So what do you think?

God bless
I don't know for sure, but perhaps it is something to do with translation? The other possibilities as I see it are either that it is not meant to be a literal unicorn or it could be referencing the animal that is believed to be the source of many unicorn myths. The origin of the myths is believed to be, at least partly, due to deer with just a single horn in the center of their heads (here is a link (http://www.physorg.com/news132406601.html) to a story with a picture of one)

Fenris
Nov 23rd 2010, 01:59 PM
All my translations show "Re'im" as "wild ox".

tango
Nov 23rd 2010, 02:39 PM
The long lost verses... (with apologies to Gary Larson)

Gen 7:25-28 And Noah didst descend into the midst of the animals, and there he didst find the remains of the unicorns. (26) And Noah didst beat upon his breast at the demise of these beautiful creatures, yea, (27) and Noah didst thereafter confine all carnivores to C deck. (28) And with great mourning didst Noah dump the remains of the unicorns over the side.

moonglow
Nov 23rd 2010, 02:46 PM
The long lost verses... (with apologies to Gary Larson)

Gen 7:25-28 And Noah didst descend into the midst of the animals, and there he didst find the remains of the unicorns. (26) And Noah didst beat upon his breast at the demise of these beautiful creatures, yea, (27) and Noah didst thereafter confine all carnivores to C deck. (28) And with great mourning didst Noah dump the remains of the unicorns over the side.

It must be true cause there is a song even about it...:lol:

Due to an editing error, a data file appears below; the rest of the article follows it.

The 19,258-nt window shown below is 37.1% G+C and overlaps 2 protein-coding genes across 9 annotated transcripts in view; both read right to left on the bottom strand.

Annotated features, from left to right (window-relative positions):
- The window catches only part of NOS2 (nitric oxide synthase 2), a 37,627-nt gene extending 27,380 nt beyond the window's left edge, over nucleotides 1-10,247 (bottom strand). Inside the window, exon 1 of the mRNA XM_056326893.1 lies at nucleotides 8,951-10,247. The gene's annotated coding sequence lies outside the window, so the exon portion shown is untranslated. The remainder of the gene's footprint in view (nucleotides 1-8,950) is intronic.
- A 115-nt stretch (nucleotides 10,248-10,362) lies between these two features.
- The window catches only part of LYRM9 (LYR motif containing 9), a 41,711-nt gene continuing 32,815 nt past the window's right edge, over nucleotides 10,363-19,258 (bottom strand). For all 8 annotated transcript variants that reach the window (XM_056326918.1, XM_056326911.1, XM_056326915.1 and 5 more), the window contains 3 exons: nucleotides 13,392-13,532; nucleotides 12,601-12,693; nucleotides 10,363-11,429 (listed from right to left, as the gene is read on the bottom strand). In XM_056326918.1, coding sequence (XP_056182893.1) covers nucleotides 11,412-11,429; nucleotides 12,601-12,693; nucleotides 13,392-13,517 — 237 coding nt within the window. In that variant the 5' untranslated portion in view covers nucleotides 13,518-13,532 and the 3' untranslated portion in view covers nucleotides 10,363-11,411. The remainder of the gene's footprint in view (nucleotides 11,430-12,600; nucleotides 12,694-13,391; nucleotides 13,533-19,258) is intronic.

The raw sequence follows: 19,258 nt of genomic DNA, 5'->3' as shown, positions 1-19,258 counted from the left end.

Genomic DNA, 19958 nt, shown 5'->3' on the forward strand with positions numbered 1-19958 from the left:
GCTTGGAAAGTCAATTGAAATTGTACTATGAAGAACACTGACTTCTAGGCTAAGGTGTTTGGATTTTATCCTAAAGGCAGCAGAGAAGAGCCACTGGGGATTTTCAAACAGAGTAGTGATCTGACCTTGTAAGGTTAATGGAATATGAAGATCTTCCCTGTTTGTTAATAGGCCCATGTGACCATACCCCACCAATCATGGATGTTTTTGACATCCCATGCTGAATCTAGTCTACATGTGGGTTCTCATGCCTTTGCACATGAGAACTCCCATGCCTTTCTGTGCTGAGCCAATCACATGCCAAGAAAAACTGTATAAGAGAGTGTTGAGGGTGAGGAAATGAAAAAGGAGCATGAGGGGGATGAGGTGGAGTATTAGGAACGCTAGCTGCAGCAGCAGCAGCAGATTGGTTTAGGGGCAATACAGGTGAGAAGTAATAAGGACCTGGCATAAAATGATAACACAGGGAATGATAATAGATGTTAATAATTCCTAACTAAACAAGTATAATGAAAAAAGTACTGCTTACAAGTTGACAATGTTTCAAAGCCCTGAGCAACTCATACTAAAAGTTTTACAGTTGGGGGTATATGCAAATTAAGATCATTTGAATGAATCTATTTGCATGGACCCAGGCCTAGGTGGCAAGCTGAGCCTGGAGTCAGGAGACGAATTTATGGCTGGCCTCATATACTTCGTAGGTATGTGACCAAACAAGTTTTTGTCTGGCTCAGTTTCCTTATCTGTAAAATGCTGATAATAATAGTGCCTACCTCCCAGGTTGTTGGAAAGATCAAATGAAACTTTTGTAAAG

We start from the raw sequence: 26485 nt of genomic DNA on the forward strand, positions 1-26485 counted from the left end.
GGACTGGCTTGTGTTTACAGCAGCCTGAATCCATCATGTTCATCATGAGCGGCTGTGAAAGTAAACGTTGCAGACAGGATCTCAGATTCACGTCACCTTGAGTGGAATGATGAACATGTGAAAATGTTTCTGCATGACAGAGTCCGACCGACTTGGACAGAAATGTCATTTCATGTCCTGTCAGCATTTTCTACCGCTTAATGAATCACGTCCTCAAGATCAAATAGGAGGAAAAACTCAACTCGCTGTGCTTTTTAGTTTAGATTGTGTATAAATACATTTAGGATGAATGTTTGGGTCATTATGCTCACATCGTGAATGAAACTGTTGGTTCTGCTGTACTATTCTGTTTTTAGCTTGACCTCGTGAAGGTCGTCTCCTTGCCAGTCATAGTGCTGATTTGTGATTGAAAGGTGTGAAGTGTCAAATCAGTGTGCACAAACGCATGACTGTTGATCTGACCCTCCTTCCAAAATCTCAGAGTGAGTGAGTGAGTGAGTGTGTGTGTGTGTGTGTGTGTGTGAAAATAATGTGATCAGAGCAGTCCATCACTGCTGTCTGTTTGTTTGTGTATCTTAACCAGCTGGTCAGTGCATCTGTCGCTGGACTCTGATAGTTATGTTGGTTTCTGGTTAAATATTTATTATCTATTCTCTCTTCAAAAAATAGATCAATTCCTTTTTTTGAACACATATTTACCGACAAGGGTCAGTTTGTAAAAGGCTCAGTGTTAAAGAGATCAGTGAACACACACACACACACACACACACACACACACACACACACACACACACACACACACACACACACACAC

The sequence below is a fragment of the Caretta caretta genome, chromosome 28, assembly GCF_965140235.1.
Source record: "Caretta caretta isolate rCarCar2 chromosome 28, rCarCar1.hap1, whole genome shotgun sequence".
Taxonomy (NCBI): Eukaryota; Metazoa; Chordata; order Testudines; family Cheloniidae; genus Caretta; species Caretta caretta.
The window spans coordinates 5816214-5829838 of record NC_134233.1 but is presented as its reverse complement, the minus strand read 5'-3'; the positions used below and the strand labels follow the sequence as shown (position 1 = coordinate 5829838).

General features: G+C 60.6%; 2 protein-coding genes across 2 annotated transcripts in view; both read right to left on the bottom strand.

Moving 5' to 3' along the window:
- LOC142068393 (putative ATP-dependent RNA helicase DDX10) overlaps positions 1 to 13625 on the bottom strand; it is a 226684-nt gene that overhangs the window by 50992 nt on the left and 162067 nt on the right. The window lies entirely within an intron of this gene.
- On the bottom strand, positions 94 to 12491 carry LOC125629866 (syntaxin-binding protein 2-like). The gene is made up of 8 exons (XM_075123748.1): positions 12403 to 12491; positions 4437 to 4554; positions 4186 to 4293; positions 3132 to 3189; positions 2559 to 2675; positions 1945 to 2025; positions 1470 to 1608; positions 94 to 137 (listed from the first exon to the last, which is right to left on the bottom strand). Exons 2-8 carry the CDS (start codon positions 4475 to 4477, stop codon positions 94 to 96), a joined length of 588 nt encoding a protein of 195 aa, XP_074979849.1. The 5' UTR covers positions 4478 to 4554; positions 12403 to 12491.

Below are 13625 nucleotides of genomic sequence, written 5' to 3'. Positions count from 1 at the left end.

_EPsuOEH1fY

My sister and I use to listen to this song over and over when we were kids and were convicted it was true...;)

ignis
Nov 24th 2010, 07:19 PM
All my translations show "Re'im" as "wild ox".

Yep.

And the ancient Arabic translation is Antelope.

Fenris
Nov 24th 2010, 07:34 PM
Yep.

And the ancient Arabic translation is Antelope.

I did not know that. very interesting.

Reynolds357
Nov 24th 2010, 07:35 PM
I really do not find it hard to believe that unicorns existed at one time.

ignis
Nov 24th 2010, 07:43 PM
I really do not find it hard to believe that unicorns existed at one time.

:hmm: Maybe some day one of their fossilized skeletons will be excavated?

:D But I wouldn't hold my breath over it.

Zack702
Nov 27th 2010, 07:52 AM
I was just thinking based on the description it could be a Rhino / Rhinosaurus.

However there have been deer born with one straight horn, just like a unicorn.

notuptome
Nov 27th 2010, 03:03 PM
Strongs 07214 rehame probably the great aurochs or wild bulls which are now extinct. The exact meaning is unknown. When I looked at the root word raam it is translated lifted up describing the quality to rise.

Sounds like a majestic animal or the majestic quality in an animal. I feel comfortable that it did not represent anything like our modern vision of the animal of mythology. And no glitter was used in the construction of this vision.

For the cause of Christ
Roger

moonglow
Nov 27th 2010, 04:28 PM
I think we need to get rid of the idea of the fantasy unicorn someone dreamed up one time...that would help greatly in figuring out what it was.


God bless